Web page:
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Information about wobbrockDevices

Published on November 28, 2007

Author: Gabrielle

Source: authorstream.com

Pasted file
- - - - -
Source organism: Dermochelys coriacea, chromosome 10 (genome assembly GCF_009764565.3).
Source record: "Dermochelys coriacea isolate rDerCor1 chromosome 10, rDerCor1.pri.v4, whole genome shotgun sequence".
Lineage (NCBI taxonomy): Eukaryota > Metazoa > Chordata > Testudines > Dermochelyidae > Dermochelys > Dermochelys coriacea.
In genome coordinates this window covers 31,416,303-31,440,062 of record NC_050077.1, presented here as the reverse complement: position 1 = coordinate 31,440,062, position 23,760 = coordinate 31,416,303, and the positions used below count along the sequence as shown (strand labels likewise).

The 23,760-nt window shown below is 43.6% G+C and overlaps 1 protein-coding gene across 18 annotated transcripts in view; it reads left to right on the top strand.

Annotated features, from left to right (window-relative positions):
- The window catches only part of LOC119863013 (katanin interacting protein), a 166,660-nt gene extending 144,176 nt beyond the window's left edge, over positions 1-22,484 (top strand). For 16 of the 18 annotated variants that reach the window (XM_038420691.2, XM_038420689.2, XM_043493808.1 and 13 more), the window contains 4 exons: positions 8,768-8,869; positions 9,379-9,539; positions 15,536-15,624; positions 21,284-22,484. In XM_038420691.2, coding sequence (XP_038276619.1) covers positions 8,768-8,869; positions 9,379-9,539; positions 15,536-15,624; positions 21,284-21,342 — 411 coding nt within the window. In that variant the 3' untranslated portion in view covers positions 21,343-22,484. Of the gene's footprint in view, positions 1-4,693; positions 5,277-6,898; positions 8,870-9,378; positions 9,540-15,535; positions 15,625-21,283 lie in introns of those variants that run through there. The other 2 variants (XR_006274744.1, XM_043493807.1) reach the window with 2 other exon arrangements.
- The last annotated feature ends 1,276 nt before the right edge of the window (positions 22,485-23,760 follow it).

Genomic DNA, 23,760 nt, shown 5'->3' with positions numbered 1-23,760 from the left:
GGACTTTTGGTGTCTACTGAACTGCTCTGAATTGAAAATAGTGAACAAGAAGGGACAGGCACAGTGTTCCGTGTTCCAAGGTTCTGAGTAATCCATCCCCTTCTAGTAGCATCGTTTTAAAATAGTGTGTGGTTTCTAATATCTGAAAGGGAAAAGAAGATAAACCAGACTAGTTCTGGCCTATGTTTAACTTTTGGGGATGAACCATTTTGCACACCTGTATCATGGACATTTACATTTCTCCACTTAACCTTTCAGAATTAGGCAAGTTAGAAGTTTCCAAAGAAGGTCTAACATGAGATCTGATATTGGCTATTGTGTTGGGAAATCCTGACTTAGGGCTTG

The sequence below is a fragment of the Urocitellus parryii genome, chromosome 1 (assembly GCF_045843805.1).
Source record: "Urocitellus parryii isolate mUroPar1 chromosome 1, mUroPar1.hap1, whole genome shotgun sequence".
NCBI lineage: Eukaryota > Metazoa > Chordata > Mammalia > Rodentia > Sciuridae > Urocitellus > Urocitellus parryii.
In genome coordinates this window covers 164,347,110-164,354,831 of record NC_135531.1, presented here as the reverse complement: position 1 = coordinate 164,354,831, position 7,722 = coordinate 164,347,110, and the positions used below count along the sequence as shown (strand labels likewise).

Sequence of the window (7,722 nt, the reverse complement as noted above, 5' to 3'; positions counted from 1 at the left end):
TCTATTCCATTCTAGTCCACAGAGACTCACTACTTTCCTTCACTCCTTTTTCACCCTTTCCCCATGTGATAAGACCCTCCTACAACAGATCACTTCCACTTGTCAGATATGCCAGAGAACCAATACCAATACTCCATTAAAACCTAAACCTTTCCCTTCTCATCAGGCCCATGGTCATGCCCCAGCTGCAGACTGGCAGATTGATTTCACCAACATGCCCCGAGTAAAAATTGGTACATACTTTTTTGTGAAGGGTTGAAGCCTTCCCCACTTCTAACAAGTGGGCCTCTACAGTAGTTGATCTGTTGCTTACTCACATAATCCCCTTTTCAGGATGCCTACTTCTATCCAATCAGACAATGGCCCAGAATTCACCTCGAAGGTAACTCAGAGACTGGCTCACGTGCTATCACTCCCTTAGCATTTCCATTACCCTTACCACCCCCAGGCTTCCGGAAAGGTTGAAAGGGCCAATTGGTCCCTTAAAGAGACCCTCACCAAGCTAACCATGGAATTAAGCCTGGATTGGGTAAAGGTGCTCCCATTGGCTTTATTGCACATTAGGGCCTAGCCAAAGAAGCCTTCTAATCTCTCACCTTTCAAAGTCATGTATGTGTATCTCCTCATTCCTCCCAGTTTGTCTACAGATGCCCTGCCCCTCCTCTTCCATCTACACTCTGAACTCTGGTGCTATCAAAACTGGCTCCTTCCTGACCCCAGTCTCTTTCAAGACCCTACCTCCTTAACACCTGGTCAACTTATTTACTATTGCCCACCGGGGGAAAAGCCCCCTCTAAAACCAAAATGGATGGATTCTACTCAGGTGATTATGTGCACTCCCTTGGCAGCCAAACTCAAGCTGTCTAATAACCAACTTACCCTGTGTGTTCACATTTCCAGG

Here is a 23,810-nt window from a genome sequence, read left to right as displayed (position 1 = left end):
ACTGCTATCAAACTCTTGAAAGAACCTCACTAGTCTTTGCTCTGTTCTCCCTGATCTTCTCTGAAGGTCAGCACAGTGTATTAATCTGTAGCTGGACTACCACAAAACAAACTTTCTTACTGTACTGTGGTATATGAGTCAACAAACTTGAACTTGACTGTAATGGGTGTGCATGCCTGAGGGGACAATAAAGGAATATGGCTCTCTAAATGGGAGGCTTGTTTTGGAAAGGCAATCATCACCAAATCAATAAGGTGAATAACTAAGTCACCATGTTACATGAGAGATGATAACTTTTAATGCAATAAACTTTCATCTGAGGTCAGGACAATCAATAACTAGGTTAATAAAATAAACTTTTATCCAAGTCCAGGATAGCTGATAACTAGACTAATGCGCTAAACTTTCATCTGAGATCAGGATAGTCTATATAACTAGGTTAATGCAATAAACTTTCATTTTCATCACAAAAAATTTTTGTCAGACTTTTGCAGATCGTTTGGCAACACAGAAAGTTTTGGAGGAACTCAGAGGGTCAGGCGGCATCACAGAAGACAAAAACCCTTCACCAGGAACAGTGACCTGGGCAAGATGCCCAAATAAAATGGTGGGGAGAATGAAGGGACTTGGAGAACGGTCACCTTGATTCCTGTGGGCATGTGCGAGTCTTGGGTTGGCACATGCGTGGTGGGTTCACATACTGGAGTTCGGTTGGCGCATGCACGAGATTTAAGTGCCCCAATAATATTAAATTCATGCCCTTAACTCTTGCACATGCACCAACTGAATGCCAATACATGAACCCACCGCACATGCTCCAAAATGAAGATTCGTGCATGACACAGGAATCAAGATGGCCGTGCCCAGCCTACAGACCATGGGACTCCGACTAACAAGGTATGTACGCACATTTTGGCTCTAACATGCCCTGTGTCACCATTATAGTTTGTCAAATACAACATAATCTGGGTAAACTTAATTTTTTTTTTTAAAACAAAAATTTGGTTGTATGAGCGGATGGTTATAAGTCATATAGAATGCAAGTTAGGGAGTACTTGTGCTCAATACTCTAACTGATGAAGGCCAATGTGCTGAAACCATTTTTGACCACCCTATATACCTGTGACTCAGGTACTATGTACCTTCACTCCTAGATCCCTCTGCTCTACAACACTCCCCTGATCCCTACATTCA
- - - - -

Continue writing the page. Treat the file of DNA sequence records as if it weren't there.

Lecture 17: Development of and for Devices:  Lecture 17: Development of and for Devices Jake Wobbrock 05-830 Advanced User Interface Software Not a Proper Toolkit Lecture:  Not a Proper Toolkit Lecture This lecture might have been about UI toolkits for devices There’s just one problem There really aren’t any At least, not like we think of toolkits for desktop software Instead we will talk about “things that help you develop for devices.” And other interesting device issues… Overview:  Overview Introduce work in multiple semi-related areas of software development of and for devices Palm OS Pocket PC / Windows CE .NET Compact Framework J2ME Waba BREW WAP and WML DirectX Overview cont.:  Overview cont. Highlight HCI research projects with and for devices Phidgets Rapid prototyping for physical devices (physical widgets) Pebbles Project Interoperation of handhelds and PCs Handheld Web browsing (various efforts) WebThumb, Power Browser, The Gateway, M-Links Motivation: Handhelds:  Motivation: Handhelds Cell phones and PDAs have seen huge growth in use over recent years. “Last year [2002] there was one cell phone sold for every 15 human beings on the planet … Worldwide mobile phone unit sales totaled 423.4M in 2002, a 6% increase from 2001.” “From 1999 to 2000 the number of PDAs sold nearly doubled, from some 3.6M units to 6.9M… By 2004, the number of units is expected to top 33.5M.” Source: Biz Journals Motivation cont.: Gaming:  Motivation cont.: Gaming Nintendo GameBoy NTT DoCoMo Inc. handhelds running Java Others by Qualcomm, L.M. Ericsson, Motorola, Siemens … Convergence: Games for phones and PDAs, not only custom handhelds Source: CNN The Punch Line:  The Punch Line PDAs, phones, other handhelds experiencing great growth in use Development community needs to have good tools and toolkits What is available today? Sadly, not much (at least compared to what’s available for the desktop) Palm OS:  Palm OS by PalmSource Acer AlphaSmart Fossil Garmin Handspring HandEra Kyocera Palm Samsung Sony Symbol Palm OS Visit http://www.palmsource.com/products/ Palm OS Facts:  Palm OS Facts As of January 2002: 16M Palm-powered PDAs shipped (to date) 7000 applications 150,000 registered developers Growing at 1000 per month Source: Palm OS Programming, O’Reilly Palm OS Development:  Palm OS Development Two main ways CodeWarrior for Palm OS PRC-Tools (GCC) Other ways Sun KVM and J2ME IBM VisualAge Micro Edition (Windows or Linux) Jump (use Java, compiles to Motorola 68K) Waba (subset of Java, stripped-down VM) PocketStudio (Pascal-based, aimed at Delphi users) Pocket C (develop on the handheld for the handheld) Assembler SDK (ASDK) – write directly for Motorola 68K Pocket Smalltalk (includes garbage-collecting VM) CodeWarrior for Palm OS:  CodeWarrior for Palm OS Special line of Metrowerks CodeWarrior releases for Palm OS development Three key components Editor Constructor Palm OS Emulator (POSE) Write code in C/C++ Downloaded to Palm via HotSync™ Editor:  Editor Constructor:  Constructor Emulator (POSE):  Emulator (POSE) Runs on the desktop Emulates from a “very low level” Designed to simulate speed despite running on a desktop Useful for debugging Not useful for interactions requiring pen-dexterity Technical Details:  Technical Details Palm OS apps center around event cascade Catch events by defining handlers and handling them But not nearly as much framework as Visual Basic or MFC… more like Win32 Often involves large switch statements Single-threaded, single-process The Event Cascade:  The Event Cascade CodeWarrior Summary:  CodeWarrior Summary Generally the best option Originally for Macintosh, then for Windows! BUT… Constructor is often not as WYSIWYG or Direct Manipulation as you’d like (e.g., text fields, scroll bars) It lacks options for all programmatically-settable options that affect visual appearance of controls (e.g., button borders) Emulator doesn’t work exactly like the device Sometimes this matters, often this doesn’t PRC-Tools (GCC):  PRC-Tools (GCC) Alternate means for Palm OS development Developed before CodeWarrior ran on Windows by the Free Software Foundation Collection of tools for Unix or Windows Gnu C Compiler (GCC) for Motorola 68K Build-PRC (combine binaries into *.prc file) Gnu Debugger (GDB) PilRC (compiles resource files) Falch IDE combines these with a UI Pocket PC? Windows CE?:  Pocket PC? Windows CE? Pocket PC Not considered (strictly-speaking) a PDA Or at least not marketed that way Meant to be a full-fledged PC but pocket-sized Refers to a device (platform) Also to a set of standard applications common on all Pocket PC devices, esp. Pocket PC Shell Windows CE (WinCE) Refers to just the OS that runs on Pocket PCs Has large number of capabilities (components) for the Pocket PC developer to choose from Current version is WinCE .NET Pocket PCs vs. Palm OS Devices:  Pocket PCs vs. Palm OS Devices “Basic PDAs allow you to store and retrieve addresses and phone numbers, maintain a calendar, and create to-do lists and notes. More sophisticated PDAs can run word processing, spreadsheet, money manager, games and electronic book reading programs and also provide email and Internet access.” Source: Microsoft Pocket PCs:  Pocket PCs Toshiba Compaq iPaq HP Jornada Audiovox T-Mobile Dell Axim ViewSonic Razor Zayo Cassio Cassiopeia NEC MobilePro Pocket PC Facts:  Pocket PC Facts Projected 2003 sales between 14M – 17M devices Compare to PC sales of 135M – 138M Pocket PC projected to catch up by 2008! Sales hit 10M after just 10 months on the market Introduced April 2000 In May 2001, held 26% of market. Rest held by Palm OS devices. Source: C|Net The Shrunken Desktop:  The Shrunken Desktop Pocket Word Pocket Excel Pocket Outlook Pocket IE Pocket Windows Media Player … ?? Pocket PC Development:  Pocket PC Development eMbedded Visual Tools 3.0 (VC++, VB) Largely just like Windows programming Can even use MFC for VC++ Compiles for many different processors Challenge:  Challenge Problem: Portability Not all Pocket PCs utilize the same WinCE components So not all Pocket PC apps will run on all Pocket PCs Despite same underlying OS! Example: The menu bar at the bottom is specific to Pocket PCs, not WinCE Created and passed to the Pocket PC shell Developers often have to change much UI code for different Pocket PC platforms Example: Handheld PC (H/PC) is wide and short, so tall dialogs have to be re-laid-out Resource Editor:  Resource Editor Pocket PC Summary:  Pocket PC Summary Powerful palmtop computers More complicated than Palm OS Devices (e.g., can be multi-threaded) Less integrated vertically than Palm OS devices Complicates development (e.g., UI components not often supported on all Pocket PC devices) With more power and capability comes more complexity and complication Affects the toolkits for development on such devices .NET Compact Framework:  .NET Compact Framework Subset of .NET framework for desktops Not PDA-specific but targeted to any “smart devices”: PDAs, mobile phones, set-top boxes, automobiles, etc. Delivered as extensions to Visual Studio .NET called “Smart Device Programmability” Tools and programming model are same as for desktop .NET platform Easy transition from .NET desktop development to .NET compact framework development .NET Compact Framework cont.:  .NET Compact Framework cont. Argument is that there are currently too many mobile CPUs and OSes, so development is difficult True – but we know the Microsoft answer .NET would allow integration of devices across multiple platforms, networks, and programming languages A vision behind .NET in general Compact Framework is a subset of all .NET capabilities Reduces footprint on resource-strained devices J2ME – Java 2 Micro Edition:  J2ME – Java 2 Micro Edition Uses subset of Java Virtual Machine for smaller footprint (i.e., KVM) Highly optimized runtime environment Not PDA-specific: smart cards, pagers, mobile phones, set-top boxes, vehicle telematics systems (e.g., OnStar system) Set of APIs defined by the Java Community Process Program™ Includes user interface, security, networking protocols, and more J2ME Architecture:  J2ME Architecture J2ME Architecture defines… Configurations: A virtual machine and a minimal set of class libraries For Palm OS, configuration is “Connected Limited Device Configuration” (CLDC) Profiles: Higher-level APIs that further define the application, user interface, and device-specific properties For Palm OS, profiles are PDA and “Mobile Information Device Profile” (MIDP) J2ME Architecture cont.:  J2ME Architecture cont. From http://java.sun.com/j2me/j2me-ds.pdf Waba:  Waba Subset of Java Stripped-down VM: small and fairly fast No longs, doubles, exceptions, or threads Open source: http://www.wabasoft.com/ Waba defines… A language (strict subset of Java) A virtual machine (Waba VM) A class file format (strict subset of Java bytecode) A set of foundation classes BREW:  BREW Qualcomm’s Binary Runtime Environment for Wireless (BREW) Like J2ME, provides application execution environment Goes farther! Provides business model for certifying, downloading, and charging premium content With J2ME, this is left entirely to the marketers and developers to figure out for themselves Based on C++ (so it is fast, and small binaries) WAP and WML:  WAP and WML WAP (Wireless Application Protocol) Provides “flat” Web content on handhelds Requires constant connectivity by the device Lacks a rich interactive experience for end-users WML (Wireless Markup Language) Specifies content and user interface for WAP-delivered information Based on XML: so describes data, not just presentation of data WMLScript WAP:WML:WMLScript :: HTTP:HTML:JavaScript Provides only minimal interactivity WAP and WML cont.:  WAP and WML cont. Four things specified by WML Text and image presentation and layout, including a variety of formatting commands Deck/card organizational metaphors for information (similar to HyperCard) Inter-card navigation and linking Card parameterization and state management The fate of WAP Hasn’t been the success its advocates hoped New push to make possible highly interactive content J2ME, BREW, .netCF, Waba, but these all send a VM and increase footprint Game Development: DirectX:  Game Development: DirectX DirectX: Advanced suite of multimedia APIs DirectDraw, Direct3D, DirectSound, DirectMusic, DirectInput, DirectPlay, DirectShow… Allows accessing of special hardware capabilities (e.g., graphics and sound cards) without requiring hardware-specific code DirectX exists for Pocket PC Handheld gaming projected to be a big new market opportunity Again, similar to programming for desktop Slide38:  Transition from (Mainly) Industrial Tools to Research Initiatives for and with Devices Phidgets (Greenberg et al.):  Phidgets (Greenberg et al.) Phidgets are “physical widgets” Play the same role in physical UIs as widgets do in graphical UIs Package IO Hide implementation details, provide abstraction Have additional characteristics Require a connection manager A link between the software and hardware parts A simulation mode in software only Phidget Architecture:  Phidget Architecture Physical Device Packaged physical unit to be used by the designer. Most phidgets are built around a circuit board. Wire Protocol Communication protocol between device and host computer. Not visible to end-programmers. Phidget Manager COM object that has event-based API for end-programmers for connection management. Phidget-specific COM objects Created by the Phidget Manager whenever a device is seen. They correspond 1:1 to physical devices. IGlabPhidget interface Generic interface which all phidgets have. End-programmers use it for basic identification and capabilities. Phidget-specific interface Capabilities specific to a particular phidget. Extends the basic IGlabPhidget interface. Phidget ActiveX controls Wraps up the phidget code and provides an on-screen user interface and the ability to simulate the phidget as an control. Pebbles (Myers et al.):  Pebbles (Myers et al.) Research project exploring the interoperation of handhelds and PCs Handhelds can be an aspect of the user, PCs can be a fixture of the environment Users may move from environment to environment, PCs may stay behind Handhelds can control other devices too Personal Universal Controller Handhelds can be used to control a PC by people with motor impairments A Current Research Issue:  A Current Research Issue Handheld User Interfaces for Web Browsing Challenges Constrained screen-space No mouse cursor (e.g., no link roll-overs) Pages designed on a desktop for display on a desktop Scrolling more difficult Graphic refresh can be slow, scrolling blurry Handheld Web Browsing:  Handheld Web Browsing The Gateway (MacKay) Pages displayed as thumbnails expand as certain parts of them are interacted with (CHI 2003). WebThumb (Wobbrock et al.) Exploration of interaction techniques for better handheld browsing (UIST 2002). M-Links (Trevor et al.) Uses modes to separate action from navigation on mobile phone Web pages (UIST 2001). Power Browser (Buyukkokten et al.) Generates summary views of handheld web content for display (CHI 2000). Conclusions:  Conclusions Toolkits for development for devices are far from Amulet-level sophistication Many processors and devices exist – complicates development and toolkit design Numerous standards and niche technologies Minimizing footprint on resource-constrained devices is a key constraint HCI research can tackle issues beyond the specifics of device hardware and software e.g., interaction techniques for PC/PDA interoperability e.g., interaction techniques for browsing